He's been known in recent years as the "Trump of the Tropics": Brazilian President Jair Bolsonaro's right-wing antics and authoritarian vision have positioned him as one of the world's closest analogues for the former U.S. president.
Two years later, as Reuters reported, there's an eerily similar echo coming out of Brazil.
Brazilian President Jair Bolsonaro said on Thursday he would hand over power to whoever wins next year's presidential election cleanly - but not if there is any fraud. His comments will do little to dispel the concerns of his critics, who fear that the far-right former army captain will not accept any election loss in next year's vote.
The political dynamic will be painfully familiar to many U.S. voters: after his 2018 victory, Bolsonaro has peddled unsubstantiated allegations of election improprieties. With polls now showing the incumbent trailing, and the incumbent facing corruption allegations, Bolsonaro is letting the public know he's committed to honoring the results of the election, but only if he's satisfied that there was no "fraud."
You don't need a crystal ball to predict what'll happen in Brasilia next year: Bolsonaro is borrowing a page from the Republican Party's playbook.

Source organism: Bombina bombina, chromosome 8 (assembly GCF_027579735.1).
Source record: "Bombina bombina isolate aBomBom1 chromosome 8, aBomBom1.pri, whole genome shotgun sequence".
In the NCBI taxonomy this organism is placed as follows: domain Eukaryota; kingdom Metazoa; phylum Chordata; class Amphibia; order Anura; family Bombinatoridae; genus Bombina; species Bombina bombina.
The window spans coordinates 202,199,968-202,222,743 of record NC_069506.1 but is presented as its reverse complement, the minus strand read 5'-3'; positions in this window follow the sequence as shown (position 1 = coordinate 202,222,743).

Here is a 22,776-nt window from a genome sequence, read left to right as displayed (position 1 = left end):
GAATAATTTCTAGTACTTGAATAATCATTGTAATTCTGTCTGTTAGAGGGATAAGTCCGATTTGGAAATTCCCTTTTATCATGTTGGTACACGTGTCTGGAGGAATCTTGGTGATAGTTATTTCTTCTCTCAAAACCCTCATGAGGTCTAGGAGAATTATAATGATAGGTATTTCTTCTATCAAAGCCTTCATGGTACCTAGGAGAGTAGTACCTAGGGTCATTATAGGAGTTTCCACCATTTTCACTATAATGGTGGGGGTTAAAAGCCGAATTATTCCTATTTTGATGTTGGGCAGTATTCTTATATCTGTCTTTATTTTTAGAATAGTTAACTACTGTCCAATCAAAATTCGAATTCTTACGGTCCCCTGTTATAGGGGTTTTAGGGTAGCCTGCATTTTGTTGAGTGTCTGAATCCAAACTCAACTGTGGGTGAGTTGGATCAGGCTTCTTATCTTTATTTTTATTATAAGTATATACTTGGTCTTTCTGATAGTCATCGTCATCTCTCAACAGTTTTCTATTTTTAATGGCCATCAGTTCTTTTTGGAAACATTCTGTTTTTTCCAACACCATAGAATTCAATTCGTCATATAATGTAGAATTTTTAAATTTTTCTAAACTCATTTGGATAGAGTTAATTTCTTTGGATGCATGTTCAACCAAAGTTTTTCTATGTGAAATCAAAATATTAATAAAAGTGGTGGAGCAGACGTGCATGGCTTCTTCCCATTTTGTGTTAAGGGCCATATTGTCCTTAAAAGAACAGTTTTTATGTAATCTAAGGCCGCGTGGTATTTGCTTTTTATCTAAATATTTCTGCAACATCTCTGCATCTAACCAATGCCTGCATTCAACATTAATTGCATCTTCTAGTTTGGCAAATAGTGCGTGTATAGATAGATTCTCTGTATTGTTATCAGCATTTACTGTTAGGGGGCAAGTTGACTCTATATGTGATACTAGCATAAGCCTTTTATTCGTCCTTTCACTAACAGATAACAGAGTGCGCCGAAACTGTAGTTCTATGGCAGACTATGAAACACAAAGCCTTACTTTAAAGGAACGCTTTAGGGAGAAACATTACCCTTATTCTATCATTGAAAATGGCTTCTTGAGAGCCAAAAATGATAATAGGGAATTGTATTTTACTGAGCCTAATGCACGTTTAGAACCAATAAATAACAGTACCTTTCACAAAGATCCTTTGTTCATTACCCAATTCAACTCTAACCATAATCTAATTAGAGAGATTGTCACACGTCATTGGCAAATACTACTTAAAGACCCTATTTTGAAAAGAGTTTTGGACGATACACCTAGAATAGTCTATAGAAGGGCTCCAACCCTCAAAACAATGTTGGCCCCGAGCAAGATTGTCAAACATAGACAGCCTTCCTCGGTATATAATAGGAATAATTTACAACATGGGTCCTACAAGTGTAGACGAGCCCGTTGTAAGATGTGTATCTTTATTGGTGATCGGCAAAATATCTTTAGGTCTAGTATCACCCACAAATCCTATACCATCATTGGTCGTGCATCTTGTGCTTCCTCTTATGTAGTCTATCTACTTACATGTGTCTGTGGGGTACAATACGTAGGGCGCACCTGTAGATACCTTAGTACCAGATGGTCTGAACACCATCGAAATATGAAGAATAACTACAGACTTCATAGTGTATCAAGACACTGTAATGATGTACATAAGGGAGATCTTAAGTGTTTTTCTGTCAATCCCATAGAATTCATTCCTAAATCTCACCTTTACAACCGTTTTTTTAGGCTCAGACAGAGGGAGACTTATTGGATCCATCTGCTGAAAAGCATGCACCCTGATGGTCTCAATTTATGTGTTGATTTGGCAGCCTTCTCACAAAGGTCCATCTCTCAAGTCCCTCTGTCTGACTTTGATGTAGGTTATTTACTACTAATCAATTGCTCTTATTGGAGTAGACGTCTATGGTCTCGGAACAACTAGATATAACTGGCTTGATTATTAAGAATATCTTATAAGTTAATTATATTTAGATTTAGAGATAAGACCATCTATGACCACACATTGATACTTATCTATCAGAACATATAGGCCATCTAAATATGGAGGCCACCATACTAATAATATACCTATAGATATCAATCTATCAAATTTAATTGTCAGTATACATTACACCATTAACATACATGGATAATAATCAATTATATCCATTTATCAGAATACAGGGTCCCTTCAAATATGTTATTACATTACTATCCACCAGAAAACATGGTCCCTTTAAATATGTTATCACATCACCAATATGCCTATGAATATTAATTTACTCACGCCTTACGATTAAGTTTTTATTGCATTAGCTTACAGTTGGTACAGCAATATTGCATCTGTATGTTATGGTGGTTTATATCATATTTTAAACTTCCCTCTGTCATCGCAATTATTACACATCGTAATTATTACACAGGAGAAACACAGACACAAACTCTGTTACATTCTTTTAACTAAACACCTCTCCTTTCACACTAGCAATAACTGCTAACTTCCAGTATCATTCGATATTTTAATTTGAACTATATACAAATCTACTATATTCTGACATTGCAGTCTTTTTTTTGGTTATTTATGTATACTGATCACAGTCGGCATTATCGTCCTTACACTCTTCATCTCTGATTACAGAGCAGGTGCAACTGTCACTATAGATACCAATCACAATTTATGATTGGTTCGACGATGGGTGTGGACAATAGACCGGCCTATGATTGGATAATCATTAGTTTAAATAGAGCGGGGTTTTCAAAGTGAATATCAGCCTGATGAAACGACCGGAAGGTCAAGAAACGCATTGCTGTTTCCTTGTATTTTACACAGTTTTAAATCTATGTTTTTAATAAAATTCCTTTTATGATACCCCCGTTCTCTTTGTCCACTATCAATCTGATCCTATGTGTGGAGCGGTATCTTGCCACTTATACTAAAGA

Revisiting our earlier coverage, a foundational goal of U.S. foreign policy used to be exporting our highest ideals. For generations, it's been the underpinning of our approach to everything from trade to diplomacy. The more we interact with other nations, the more opportunity we have to introduce the world to principles such as civil liberties, human rights, the virtues of democracy, religious liberty, and the institutional importance of a free press.
But as Bolsonaro reminds us, Trump didn't just draw inspiration from authoritarians, authoritarians also drew inspiration from Trump.
Postscript: Though international heads of state traditionally remain neutral in American presidential elections, it's worth noting for context that last fall, Bolsonaro publicly declared his support for Trump and expressed an interest in attending the Republican's inauguration.